Risking their lives, intrepid journalists and photographers have labored in often desperate conditions to bring images of war-torn Iraq to the rest of the world. Since no war in US history has had more carefully managed press coverage than this one, their more controversial and moving efforts have gone largely unreported in the United States. Now, here are the pictures Americans have not seen: An Iraqi boy trying to study with a bandaged eye; the bullet-riddled tail of a Red Crescent vehicle; American soldiers and Iraqi citizens alike praying; mass graves; brothers kneeling over dead brothers; babies in coffins; bloody body parts kept on ice. Each picture suggests the world and lives beyond the edges of the frame; together they show the true face of the US occupation of Iraq.
The Associated Press staff was recognized by the 2005 Pulitzer Prize "for its stunning series of photographs of the bloody yearlong combat inside Iraqi cities." Whether they set their sights on triumphant US soldiers relaxing in one of Saddam Hussein's palaces or on the injured Iraqi woman whose ambulance they shared, these photographers have brought home the horror and fear of war, and the reminder that we are all flesh and blood.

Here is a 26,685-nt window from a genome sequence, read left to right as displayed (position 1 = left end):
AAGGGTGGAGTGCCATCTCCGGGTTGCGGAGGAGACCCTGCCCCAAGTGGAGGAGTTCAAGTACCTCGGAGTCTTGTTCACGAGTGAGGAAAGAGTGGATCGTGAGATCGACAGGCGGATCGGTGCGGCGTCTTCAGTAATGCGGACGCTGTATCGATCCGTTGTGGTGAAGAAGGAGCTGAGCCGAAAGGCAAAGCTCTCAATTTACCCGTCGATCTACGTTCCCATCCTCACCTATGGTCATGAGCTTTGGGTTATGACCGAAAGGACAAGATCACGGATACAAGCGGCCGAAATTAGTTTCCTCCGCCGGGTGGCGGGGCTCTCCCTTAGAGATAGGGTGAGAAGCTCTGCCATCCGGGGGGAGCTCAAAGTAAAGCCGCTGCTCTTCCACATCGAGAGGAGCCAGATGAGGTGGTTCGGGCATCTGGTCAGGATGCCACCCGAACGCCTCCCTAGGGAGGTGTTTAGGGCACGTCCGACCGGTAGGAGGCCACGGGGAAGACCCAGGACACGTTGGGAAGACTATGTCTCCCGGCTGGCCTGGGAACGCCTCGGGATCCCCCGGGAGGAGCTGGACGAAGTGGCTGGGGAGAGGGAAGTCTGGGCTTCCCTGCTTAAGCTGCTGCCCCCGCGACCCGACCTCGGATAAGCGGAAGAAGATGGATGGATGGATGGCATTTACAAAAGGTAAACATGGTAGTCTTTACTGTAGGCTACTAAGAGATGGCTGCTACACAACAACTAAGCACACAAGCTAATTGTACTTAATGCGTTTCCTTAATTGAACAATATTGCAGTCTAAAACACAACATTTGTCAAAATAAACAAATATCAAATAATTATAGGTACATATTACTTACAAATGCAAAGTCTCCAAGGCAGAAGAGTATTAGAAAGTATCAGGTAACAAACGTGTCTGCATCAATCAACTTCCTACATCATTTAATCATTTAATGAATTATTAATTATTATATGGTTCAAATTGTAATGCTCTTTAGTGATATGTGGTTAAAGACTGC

The Associated Press photographers featured include: Mohammad Adnan, J. Scott Applewhite, Jean-Marie Bouju, Gregorio Borgia, David Cheskin, Dan Chung, Pier Paolo Cito, D. Myles Cullen, Bassem Daham, Saurabh Das, Jerome Delay, Kevin Frayer, Sergie Grits, David Guttenfelder, Bilal Hussein, Nabil al-Jurani, Karim Kadim, Saeed Khan, Wathiq Khuzaie, Sasa Kralj, Brennan Linsley, Efrem Lukatsky, Jim MacMillan, Hussein Malla, Alaa al-Marjani, Jon Mills, Richard Mills, Hadi Mizban, Samir Mizban, Khalid Mohammed, John Moore, Muhammad Muheisen, Tony Nicoletti, Anja Niedringhaus, Kamal Osman, Andrew Parsons, Laura Rauch, Laurent Rebours, Terry Richards, Ivan Sekretarev, Bassem Tellawi, Mohammed Uraibi, Stefan Zaklin, and Alexander Zemlianichenko.